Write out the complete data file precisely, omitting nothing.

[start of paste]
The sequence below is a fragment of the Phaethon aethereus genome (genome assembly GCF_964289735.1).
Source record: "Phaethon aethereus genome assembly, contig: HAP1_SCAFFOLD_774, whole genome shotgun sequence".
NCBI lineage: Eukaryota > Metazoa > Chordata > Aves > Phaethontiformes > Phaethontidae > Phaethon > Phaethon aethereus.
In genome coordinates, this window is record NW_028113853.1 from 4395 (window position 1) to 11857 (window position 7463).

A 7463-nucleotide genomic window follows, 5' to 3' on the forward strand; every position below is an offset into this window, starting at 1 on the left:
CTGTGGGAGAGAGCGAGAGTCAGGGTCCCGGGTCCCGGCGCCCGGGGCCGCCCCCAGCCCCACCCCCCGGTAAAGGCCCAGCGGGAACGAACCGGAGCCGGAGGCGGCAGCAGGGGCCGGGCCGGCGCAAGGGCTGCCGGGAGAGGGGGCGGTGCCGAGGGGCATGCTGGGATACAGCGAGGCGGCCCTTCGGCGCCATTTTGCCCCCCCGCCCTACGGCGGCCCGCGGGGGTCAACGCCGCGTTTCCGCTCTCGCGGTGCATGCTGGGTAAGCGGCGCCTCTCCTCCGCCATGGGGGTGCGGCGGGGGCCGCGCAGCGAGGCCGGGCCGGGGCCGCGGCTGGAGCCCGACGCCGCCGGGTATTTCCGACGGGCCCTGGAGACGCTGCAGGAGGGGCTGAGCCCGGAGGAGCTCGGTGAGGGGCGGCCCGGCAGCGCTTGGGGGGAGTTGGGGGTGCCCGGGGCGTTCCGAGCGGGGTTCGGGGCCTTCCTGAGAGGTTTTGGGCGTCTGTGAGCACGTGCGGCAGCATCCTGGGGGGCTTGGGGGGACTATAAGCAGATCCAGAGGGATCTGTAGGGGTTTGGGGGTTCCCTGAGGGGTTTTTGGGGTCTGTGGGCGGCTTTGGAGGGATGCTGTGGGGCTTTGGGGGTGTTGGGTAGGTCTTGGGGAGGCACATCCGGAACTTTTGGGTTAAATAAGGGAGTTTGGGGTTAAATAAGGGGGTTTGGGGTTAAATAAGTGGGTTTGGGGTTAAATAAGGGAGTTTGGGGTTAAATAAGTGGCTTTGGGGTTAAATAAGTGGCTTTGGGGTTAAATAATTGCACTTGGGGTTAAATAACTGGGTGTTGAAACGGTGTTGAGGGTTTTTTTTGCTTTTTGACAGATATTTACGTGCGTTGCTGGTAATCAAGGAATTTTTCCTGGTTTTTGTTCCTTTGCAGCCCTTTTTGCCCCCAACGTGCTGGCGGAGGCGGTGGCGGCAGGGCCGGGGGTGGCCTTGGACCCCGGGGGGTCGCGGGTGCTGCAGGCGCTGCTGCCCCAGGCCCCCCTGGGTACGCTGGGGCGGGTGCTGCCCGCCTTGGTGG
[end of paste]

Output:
The sequence below is a fragment of the Phaethon aethereus genome (genome assembly GCF_964289735.1).
Source record: "Phaethon aethereus genome assembly, contig: HAP1_SCAFFOLD_774, whole genome shotgun sequence".
NCBI lineage: Eukaryota > Metazoa > Chordata > Aves > Phaethontiformes > Phaethontidae > Phaethon > Phaethon aethereus.
In genome coordinates, this window is record NW_028113853.1 from 4395 (window position 1) to 11857 (window position 7463).

A 7463-nucleotide genomic window follows, 5' to 3' on the forward strand; every position below is an offset into this window, starting at 1 on the left:
CTGTGGGAGAGAGCGAGAGTCAGGGTCCCGGGTCCCGGCGCCCGGGGCCGCCCCCAGCCCCACCCCCCGGTAAAGGCCCAGCGGGAACGAACCGGAGCCGGAGGCGGCAGCAGGGGCCGGGCCGGCGCAAGGGCTGCCGGGAGAGGGGGCGGTGCCGAGGGGCATGCTGGGATACAGCGAGGCGGCCCTTCGGCGCCATTTTGCCCCCCCGCCCTACGGCGGCCCGCGGGGGTCAACGCCGCGTTTCCGCTCTCGCGGTGCATGCTGGGTAAGCGGCGCCTCTCCTCCGCCATGGGGGTGCGGCGGGGGCCGCGCAGCGAGGCCGGGCCGGGGCCGCGGCTGGAGCCCGACGCCGCCGGGTATTTCCGACGGGCCCTGGAGACGCTGCAGGAGGGGCTGAGCCCGGAGGAGCTCGGTGAGGGGCGGCCCGGCAGCGCTTGGGGGGAGTTGGGGGTGCCCGGGGCGTTCCGAGCGGGGTTCGGGGCCTTCCTGAGAGGTTTTGGGCGTCTGTGAGCACGTGCGGCAGCATCCTGGGGGGCTTGGGGGGACTATAAGCAGATCCAGAGGGATCTGTAGGGGTTTGGGGGTTCCCTGAGGGGTTTTTGGGGTCTGTGGGCGGCTTTGGAGGGATGCTGTGGGGCTTTGGGGGTGTTGGGTAGGTCTTGGGGAGGCACATCCGGAACTTTTGGGTTAAATAAGGGAGTTTGGGGTTAAATAAGGGGGTTTGGGGTTAAATAAGTGGGTTTGGGGTTAAATAAGGGAGTTTGGGGTTAAATAAGTGGCTTTGGGGTTAAATAAGTGGCTTTGGGGTTAAATAATTGCACTTGGGGTTAAATAACTGGGTGTTGAAACGGTGTTGAGGGTTTTTTTTGCTTTTTGACAGATATTTACGTGCGTTGCTGGTAATCAAGGAATTTTTCCTGGTTTTTGTTCCTTTGCAGCCCTTTTTGCCCCCAACGTGCTGGCGGAGGCGGTGGCGGCAGGGCCGGGGGTGGCCTTGGACCCCGGGGGGTCGCGGGTGCTGCAGGCGCTGCTGCCCCAGGCCCCCCTGGGTACGCTGGGGCGGGTGCTGCCCGCCTTGGTGG